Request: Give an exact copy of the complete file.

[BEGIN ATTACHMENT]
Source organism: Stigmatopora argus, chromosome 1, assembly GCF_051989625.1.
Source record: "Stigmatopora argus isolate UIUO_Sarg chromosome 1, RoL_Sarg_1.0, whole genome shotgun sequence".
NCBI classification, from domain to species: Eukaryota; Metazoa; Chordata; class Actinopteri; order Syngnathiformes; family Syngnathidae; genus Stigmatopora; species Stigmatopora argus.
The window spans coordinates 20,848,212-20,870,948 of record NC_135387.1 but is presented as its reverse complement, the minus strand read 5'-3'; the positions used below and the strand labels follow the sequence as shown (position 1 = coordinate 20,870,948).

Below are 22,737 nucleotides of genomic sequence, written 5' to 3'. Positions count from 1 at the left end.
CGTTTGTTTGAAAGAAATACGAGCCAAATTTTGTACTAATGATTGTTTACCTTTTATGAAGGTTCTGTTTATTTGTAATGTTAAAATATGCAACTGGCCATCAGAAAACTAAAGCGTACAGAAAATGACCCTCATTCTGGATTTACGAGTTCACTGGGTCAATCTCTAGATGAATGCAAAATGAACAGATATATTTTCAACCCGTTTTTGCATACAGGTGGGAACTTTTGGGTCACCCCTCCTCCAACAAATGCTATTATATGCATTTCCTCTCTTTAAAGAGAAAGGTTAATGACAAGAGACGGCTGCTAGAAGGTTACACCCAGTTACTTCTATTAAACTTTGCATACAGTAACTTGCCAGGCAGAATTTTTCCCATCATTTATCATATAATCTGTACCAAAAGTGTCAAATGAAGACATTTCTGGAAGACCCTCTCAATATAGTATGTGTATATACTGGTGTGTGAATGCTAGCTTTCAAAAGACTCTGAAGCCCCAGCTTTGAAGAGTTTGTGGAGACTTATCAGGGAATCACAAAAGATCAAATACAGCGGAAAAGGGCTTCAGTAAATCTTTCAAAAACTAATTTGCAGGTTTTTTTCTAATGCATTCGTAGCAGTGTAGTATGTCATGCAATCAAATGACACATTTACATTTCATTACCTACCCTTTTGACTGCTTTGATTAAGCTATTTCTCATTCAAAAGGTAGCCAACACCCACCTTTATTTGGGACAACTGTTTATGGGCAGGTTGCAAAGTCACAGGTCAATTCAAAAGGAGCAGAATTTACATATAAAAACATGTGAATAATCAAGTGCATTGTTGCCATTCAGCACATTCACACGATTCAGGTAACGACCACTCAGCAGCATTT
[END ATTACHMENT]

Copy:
Source organism: Stigmatopora argus, chromosome 1, assembly GCF_051989625.1.
Source record: "Stigmatopora argus isolate UIUO_Sarg chromosome 1, RoL_Sarg_1.0, whole genome shotgun sequence".
NCBI classification, from domain to species: Eukaryota; Metazoa; Chordata; class Actinopteri; order Syngnathiformes; family Syngnathidae; genus Stigmatopora; species Stigmatopora argus.
The window spans coordinates 20,848,212-20,870,948 of record NC_135387.1 but is presented as its reverse complement, the minus strand read 5'-3'; the positions used below and the strand labels follow the sequence as shown (position 1 = coordinate 20,870,948).

Below are 22,737 nucleotides of genomic sequence, written 5' to 3'. Positions count from 1 at the left end.
CGTTTGTTTGAAAGAAATACGAGCCAAATTTTGTACTAATGATTGTTTACCTTTTATGAAGGTTCTGTTTATTTGTAATGTTAAAATATGCAACTGGCCATCAGAAAACTAAAGCGTACAGAAAATGACCCTCATTCTGGATTTACGAGTTCACTGGGTCAATCTCTAGATGAATGCAAAATGAACAGATATATTTTCAACCCGTTTTTGCATACAGGTGGGAACTTTTGGGTCACCCCTCCTCCAACAAATGCTATTATATGCATTTCCTCTCTTTAAAGAGAAAGGTTAATGACAAGAGACGGCTGCTAGAAGGTTACACCCAGTTACTTCTATTAAACTTTGCATACAGTAACTTGCCAGGCAGAATTTTTCCCATCATTTATCATATAATCTGTACCAAAAGTGTCAAATGAAGACATTTCTGGAAGACCCTCTCAATATAGTATGTGTATATACTGGTGTGTGAATGCTAGCTTTCAAAAGACTCTGAAGCCCCAGCTTTGAAGAGTTTGTGGAGACTTATCAGGGAATCACAAAAGATCAAATACAGCGGAAAAGGGCTTCAGTAAATCTTTCAAAAACTAATTTGCAGGTTTTTTTCTAATGCATTCGTAGCAGTGTAGTATGTCATGCAATCAAATGACACATTTACATTTCATTACCTACCCTTTTGACTGCTTTGATTAAGCTATTTCTCATTCAAAAGGTAGCCAACACCCACCTTTATTTGGGACAACTGTTTATGGGCAGGTTGCAAAGTCACAGGTCAATTCAAAAGGAGCAGAATTTACATATAAAAACATGTGAATAATCAAGTGCATTGTTGCCATTCAGCACATTCACACGATTCAGGTAACGACCACTCAGCAGCATTT